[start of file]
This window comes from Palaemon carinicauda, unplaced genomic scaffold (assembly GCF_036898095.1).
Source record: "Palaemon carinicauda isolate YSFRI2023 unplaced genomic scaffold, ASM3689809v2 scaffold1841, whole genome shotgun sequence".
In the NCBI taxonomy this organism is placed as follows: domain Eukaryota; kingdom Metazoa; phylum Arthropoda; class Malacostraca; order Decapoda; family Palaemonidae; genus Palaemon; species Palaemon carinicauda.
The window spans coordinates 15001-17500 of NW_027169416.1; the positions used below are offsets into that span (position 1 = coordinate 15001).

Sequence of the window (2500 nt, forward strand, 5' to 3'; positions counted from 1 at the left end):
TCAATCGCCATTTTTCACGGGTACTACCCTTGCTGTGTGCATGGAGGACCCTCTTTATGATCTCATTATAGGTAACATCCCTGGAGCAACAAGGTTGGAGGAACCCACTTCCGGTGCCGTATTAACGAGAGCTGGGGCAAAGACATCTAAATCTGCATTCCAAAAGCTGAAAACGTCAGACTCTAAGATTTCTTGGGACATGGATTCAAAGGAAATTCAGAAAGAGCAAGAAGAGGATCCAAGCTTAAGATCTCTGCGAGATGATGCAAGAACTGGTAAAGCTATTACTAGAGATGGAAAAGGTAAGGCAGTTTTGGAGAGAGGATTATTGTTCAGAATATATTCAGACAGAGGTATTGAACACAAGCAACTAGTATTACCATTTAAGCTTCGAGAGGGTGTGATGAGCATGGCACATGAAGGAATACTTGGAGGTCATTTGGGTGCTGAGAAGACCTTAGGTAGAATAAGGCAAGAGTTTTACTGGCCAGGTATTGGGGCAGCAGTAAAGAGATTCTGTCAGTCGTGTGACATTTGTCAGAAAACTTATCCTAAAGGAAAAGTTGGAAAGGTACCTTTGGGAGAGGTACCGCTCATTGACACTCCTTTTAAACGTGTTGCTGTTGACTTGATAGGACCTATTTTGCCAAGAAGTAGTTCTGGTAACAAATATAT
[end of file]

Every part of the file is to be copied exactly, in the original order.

This window comes from Palaemon carinicauda, unplaced genomic scaffold (assembly GCF_036898095.1).
Source record: "Palaemon carinicauda isolate YSFRI2023 unplaced genomic scaffold, ASM3689809v2 scaffold1841, whole genome shotgun sequence".
In the NCBI taxonomy this organism is placed as follows: domain Eukaryota; kingdom Metazoa; phylum Arthropoda; class Malacostraca; order Decapoda; family Palaemonidae; genus Palaemon; species Palaemon carinicauda.
The window spans coordinates 15001-17500 of NW_027169416.1; the positions used below are offsets into that span (position 1 = coordinate 15001).

Sequence of the window (2500 nt, forward strand, 5' to 3'; positions counted from 1 at the left end):
TCAATCGCCATTTTTCACGGGTACTACCCTTGCTGTGTGCATGGAGGACCCTCTTTATGATCTCATTATAGGTAACATCCCTGGAGCAACAAGGTTGGAGGAACCCACTTCCGGTGCCGTATTAACGAGAGCTGGGGCAAAGACATCTAAATCTGCATTCCAAAAGCTGAAAACGTCAGACTCTAAGATTTCTTGGGACATGGATTCAAAGGAAATTCAGAAAGAGCAAGAAGAGGATCCAAGCTTAAGATCTCTGCGAGATGATGCAAGAACTGGTAAAGCTATTACTAGAGATGGAAAAGGTAAGGCAGTTTTGGAGAGAGGATTATTGTTCAGAATATATTCAGACAGAGGTATTGAACACAAGCAACTAGTATTACCATTTAAGCTTCGAGAGGGTGTGATGAGCATGGCACATGAAGGAATACTTGGAGGTCATTTGGGTGCTGAGAAGACCTTAGGTAGAATAAGGCAAGAGTTTTACTGGCCAGGTATTGGGGCAGCAGTAAAGAGATTCTGTCAGTCGTGTGACATTTGTCAGAAAACTTATCCTAAAGGAAAAGTTGGAAAGGTACCTTTGGGAGAGGTACCGCTCATTGACACTCCTTTTAAACGTGTTGCTGTTGACTTGATAGGACCTATTTTGCCAAGAAGTAGTTCTGGTAACAAATATAT